contain goals that are inconsistent with the research and acquisition budgets of the responsible federal agencies. The situation raises questions about the relevancy of existing visions and demonstrates the need for federal agencies involved in civil aeronautics research and technology to support and implement a unified national vision.
The committee believes that the most critical long-term issue facing all aspects of the air transportation system is growth in demand for air travel. Safety, security, capacity, and environmental compatibility issues are all exacerbated by greater demand, and the effectiveness of near-term solutions in each of these areas will be diminished as demand for air travel in the United States doubles and triples in the decades ahead.
New technologies and the resulting operational concepts should be assessed in terms of their ability to solve the key problems that the air transportation system of the future must overcome. For example, in the next 50 years it will probably become technologically feasible to replace pilots and air traffic controllers with automated systems. But to what extent would such systems solve the key problems of today, and what new problems might they introduce? The guiding principle here should be to design synergistic partnerships between humans and automation that result in better performance than either could achieve alone, rather than simply replacing humans with computers.
Long-term goals and visions should support the development of technological solutions using a top-down approach that views the air transportation system as one element of a multimodal national transportation system. The desired future state of the air transportation system should be defined using a comprehensive architecture that combines process elements for each component (operational, system, technical, and economic) of the transportation system. The future vision should also consider transitional issues, such as the need for (1) an environment that is conducive to the introduction of new technologies (in terms of regulations, regulatory approval processes, the certification process, operational procedures, and the perceptions of system operators, the traveling public, and society at large), (2) interim improvements to the air transportation system along the way to the future, and (3) incentives that motivate government agencies and private industry to cooperate in defining and achieving a common vision. Achieving the vision may also be facilitated by designating an organization to serve as the federal advocate for air transportation now that that the Federal Aviation Administration no longer has the legislative charge to promote aviation. Visions should also be recognized as dynamic, changing over time as societal needs and priorities change and as advances in technology alter our perception of what is possible.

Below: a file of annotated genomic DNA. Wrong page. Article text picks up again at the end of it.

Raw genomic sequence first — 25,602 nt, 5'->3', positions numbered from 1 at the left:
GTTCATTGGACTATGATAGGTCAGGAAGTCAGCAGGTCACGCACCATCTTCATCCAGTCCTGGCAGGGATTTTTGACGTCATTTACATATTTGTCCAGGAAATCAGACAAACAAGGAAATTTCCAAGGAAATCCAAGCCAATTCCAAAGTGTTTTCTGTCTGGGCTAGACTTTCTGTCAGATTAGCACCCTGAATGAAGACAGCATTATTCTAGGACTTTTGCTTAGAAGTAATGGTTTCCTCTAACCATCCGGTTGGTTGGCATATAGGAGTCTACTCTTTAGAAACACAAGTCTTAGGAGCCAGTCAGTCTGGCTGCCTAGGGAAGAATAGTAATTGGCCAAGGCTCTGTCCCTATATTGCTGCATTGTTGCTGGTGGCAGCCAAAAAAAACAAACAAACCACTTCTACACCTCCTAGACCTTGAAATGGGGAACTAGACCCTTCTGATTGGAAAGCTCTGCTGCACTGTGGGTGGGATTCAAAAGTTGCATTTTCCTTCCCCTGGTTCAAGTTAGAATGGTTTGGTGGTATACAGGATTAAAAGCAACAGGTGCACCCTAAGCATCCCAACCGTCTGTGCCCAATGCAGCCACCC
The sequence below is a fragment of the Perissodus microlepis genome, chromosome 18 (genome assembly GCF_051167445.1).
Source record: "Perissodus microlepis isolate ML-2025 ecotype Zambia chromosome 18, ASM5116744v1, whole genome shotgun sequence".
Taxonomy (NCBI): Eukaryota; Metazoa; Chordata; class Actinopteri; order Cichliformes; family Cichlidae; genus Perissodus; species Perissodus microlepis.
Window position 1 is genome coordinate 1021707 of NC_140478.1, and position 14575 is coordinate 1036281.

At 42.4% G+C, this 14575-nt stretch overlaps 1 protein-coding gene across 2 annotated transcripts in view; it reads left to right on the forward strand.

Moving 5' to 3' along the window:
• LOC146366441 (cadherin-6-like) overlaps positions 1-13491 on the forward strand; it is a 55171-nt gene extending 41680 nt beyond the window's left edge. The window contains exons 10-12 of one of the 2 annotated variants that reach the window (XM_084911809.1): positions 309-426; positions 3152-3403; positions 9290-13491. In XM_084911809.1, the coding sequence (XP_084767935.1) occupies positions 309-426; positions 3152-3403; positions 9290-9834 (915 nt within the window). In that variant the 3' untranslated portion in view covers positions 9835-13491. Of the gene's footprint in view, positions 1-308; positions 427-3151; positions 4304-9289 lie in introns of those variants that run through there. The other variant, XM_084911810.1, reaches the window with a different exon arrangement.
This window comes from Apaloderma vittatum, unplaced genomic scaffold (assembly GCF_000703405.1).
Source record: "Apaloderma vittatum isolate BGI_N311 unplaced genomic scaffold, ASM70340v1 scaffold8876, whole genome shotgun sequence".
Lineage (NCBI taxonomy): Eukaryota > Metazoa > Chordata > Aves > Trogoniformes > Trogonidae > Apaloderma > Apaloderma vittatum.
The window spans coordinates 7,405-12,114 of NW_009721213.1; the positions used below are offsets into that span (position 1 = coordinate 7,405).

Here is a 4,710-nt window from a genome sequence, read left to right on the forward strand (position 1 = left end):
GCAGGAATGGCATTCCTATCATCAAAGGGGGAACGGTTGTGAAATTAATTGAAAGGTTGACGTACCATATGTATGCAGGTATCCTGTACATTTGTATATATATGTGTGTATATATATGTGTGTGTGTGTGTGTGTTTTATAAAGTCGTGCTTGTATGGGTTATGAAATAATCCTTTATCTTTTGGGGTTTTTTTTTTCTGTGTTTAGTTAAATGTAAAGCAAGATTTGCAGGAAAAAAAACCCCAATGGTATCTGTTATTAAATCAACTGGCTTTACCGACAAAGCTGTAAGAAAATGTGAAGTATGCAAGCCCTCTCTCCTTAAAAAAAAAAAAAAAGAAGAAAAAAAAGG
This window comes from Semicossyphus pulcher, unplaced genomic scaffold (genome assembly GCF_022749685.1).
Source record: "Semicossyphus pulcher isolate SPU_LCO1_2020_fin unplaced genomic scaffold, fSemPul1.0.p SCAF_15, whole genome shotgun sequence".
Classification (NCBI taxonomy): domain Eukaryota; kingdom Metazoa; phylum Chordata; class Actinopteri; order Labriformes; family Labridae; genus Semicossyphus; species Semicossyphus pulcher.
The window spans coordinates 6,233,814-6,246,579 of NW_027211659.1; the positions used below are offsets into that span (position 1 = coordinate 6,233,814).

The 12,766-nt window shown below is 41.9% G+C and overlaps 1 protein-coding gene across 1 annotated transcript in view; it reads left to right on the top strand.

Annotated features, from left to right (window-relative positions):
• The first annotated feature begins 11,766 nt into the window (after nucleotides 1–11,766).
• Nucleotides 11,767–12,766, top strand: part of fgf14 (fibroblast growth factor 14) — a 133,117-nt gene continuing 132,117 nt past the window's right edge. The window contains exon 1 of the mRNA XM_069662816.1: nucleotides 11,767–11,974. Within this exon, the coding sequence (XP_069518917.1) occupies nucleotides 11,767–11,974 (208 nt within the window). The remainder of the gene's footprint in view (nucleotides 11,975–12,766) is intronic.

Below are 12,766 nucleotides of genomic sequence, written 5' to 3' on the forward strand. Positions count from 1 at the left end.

In assessing the U.S. goals and visions, the committee also examined a comparable vision of civil aeronautics in Europe. The European vision highlighted two key areas that are missing from the U.S. visions. The latter do not include the satisfaction of consumer needs, in terms of the quality and affordability of air transportation, as a goal, perhaps because consumers do not seem to have been consulted when the U.S. visions were formulated. Also, although the U.S. visions as a whole recognize that national well-being depends on a national transportation system with a strong aviation element, they do not include primacy of the U.S. aeronautics industry as a goal. Competitiveness is so central to the European vision, however, that it appears in the title of the document that defines this vision: European Aeronautics: A Vision for 2020—Meeting Society’s Needs and Winning Global Leadership.
Developing a comprehensive, unified vision for the future of the U.S. air transportation system—and generating widespread support to achieve the vision—will be a tremendous challenge. Fortunately, sometimes the flow of history leads to a confluence of events that creates an opportunity to meet great challenges. The 100th anniversary of powered flight, which will take place in 2003, may be an opportunity both to create a bold new vision for air transportation and to initiate vigorous action by government agencies and private organizations to pursue that vision. However, even with this opportunity, little is likely to happen without air transportation being clearly established as a